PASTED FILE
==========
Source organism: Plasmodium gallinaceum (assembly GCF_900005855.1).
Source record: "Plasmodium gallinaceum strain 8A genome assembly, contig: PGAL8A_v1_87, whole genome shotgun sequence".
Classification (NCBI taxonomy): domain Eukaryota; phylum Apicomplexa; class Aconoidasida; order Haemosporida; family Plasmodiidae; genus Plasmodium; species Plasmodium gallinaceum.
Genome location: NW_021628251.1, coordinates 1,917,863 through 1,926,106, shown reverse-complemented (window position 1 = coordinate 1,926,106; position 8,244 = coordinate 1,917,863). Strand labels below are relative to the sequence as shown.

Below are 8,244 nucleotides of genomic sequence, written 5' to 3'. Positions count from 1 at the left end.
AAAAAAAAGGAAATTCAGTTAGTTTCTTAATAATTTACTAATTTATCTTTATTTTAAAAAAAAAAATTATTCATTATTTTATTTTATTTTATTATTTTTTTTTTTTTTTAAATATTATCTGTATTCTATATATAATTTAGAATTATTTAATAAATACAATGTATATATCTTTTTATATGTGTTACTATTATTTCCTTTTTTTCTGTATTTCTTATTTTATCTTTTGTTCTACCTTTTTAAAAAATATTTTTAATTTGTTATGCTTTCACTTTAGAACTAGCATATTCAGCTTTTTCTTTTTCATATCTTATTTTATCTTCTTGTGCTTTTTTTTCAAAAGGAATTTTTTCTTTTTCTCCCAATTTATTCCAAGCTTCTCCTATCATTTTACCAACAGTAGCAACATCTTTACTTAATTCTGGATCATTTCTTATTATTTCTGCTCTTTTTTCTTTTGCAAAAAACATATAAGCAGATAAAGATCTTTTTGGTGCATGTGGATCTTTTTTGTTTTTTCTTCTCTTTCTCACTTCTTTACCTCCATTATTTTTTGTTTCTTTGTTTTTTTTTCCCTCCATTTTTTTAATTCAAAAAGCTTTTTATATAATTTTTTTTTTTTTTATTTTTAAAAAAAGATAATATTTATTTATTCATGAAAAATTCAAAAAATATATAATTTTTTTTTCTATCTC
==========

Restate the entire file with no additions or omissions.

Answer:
Source organism: Plasmodium gallinaceum (assembly GCF_900005855.1).
Source record: "Plasmodium gallinaceum strain 8A genome assembly, contig: PGAL8A_v1_87, whole genome shotgun sequence".
Classification (NCBI taxonomy): domain Eukaryota; phylum Apicomplexa; class Aconoidasida; order Haemosporida; family Plasmodiidae; genus Plasmodium; species Plasmodium gallinaceum.
Genome location: NW_021628251.1, coordinates 1,917,863 through 1,926,106, shown reverse-complemented (window position 1 = coordinate 1,926,106; position 8,244 = coordinate 1,917,863). Strand labels below are relative to the sequence as shown.

Below are 8,244 nucleotides of genomic sequence, written 5' to 3'. Positions count from 1 at the left end.
AAAAAAAAGGAAATTCAGTTAGTTTCTTAATAATTTACTAATTTATCTTTATTTTAAAAAAAAAAATTATTCATTATTTTATTTTATTTTATTATTTTTTTTTTTTTTTAAATATTATCTGTATTCTATATATAATTTAGAATTATTTAATAAATACAATGTATATATCTTTTTATATGTGTTACTATTATTTCCTTTTTTTCTGTATTTCTTATTTTATCTTTTGTTCTACCTTTTTAAAAAATATTTTTAATTTGTTATGCTTTCACTTTAGAACTAGCATATTCAGCTTTTTCTTTTTCATATCTTATTTTATCTTCTTGTGCTTTTTTTTCAAAAGGAATTTTTTCTTTTTCTCCCAATTTATTCCAAGCTTCTCCTATCATTTTACCAACAGTAGCAACATCTTTACTTAATTCTGGATCATTTCTTATTATTTCTGCTCTTTTTTCTTTTGCAAAAAACATATAAGCAGATAAAGATCTTTTTGGTGCATGTGGATCTTTTTTGTTTTTTCTTCTCTTTCTCACTTCTTTACCTCCATTATTTTTTGTTTCTTTGTTTTTTTTTCCCTCCATTTTTTTAATTCAAAAAGCTTTTTATATAATTTTTTTTTTTTTTATTTTTAAAAAAAGATAATATTTATTTATTCATGAAAAATTCAAAAAATATATAATTTTTTTTTCTATCTC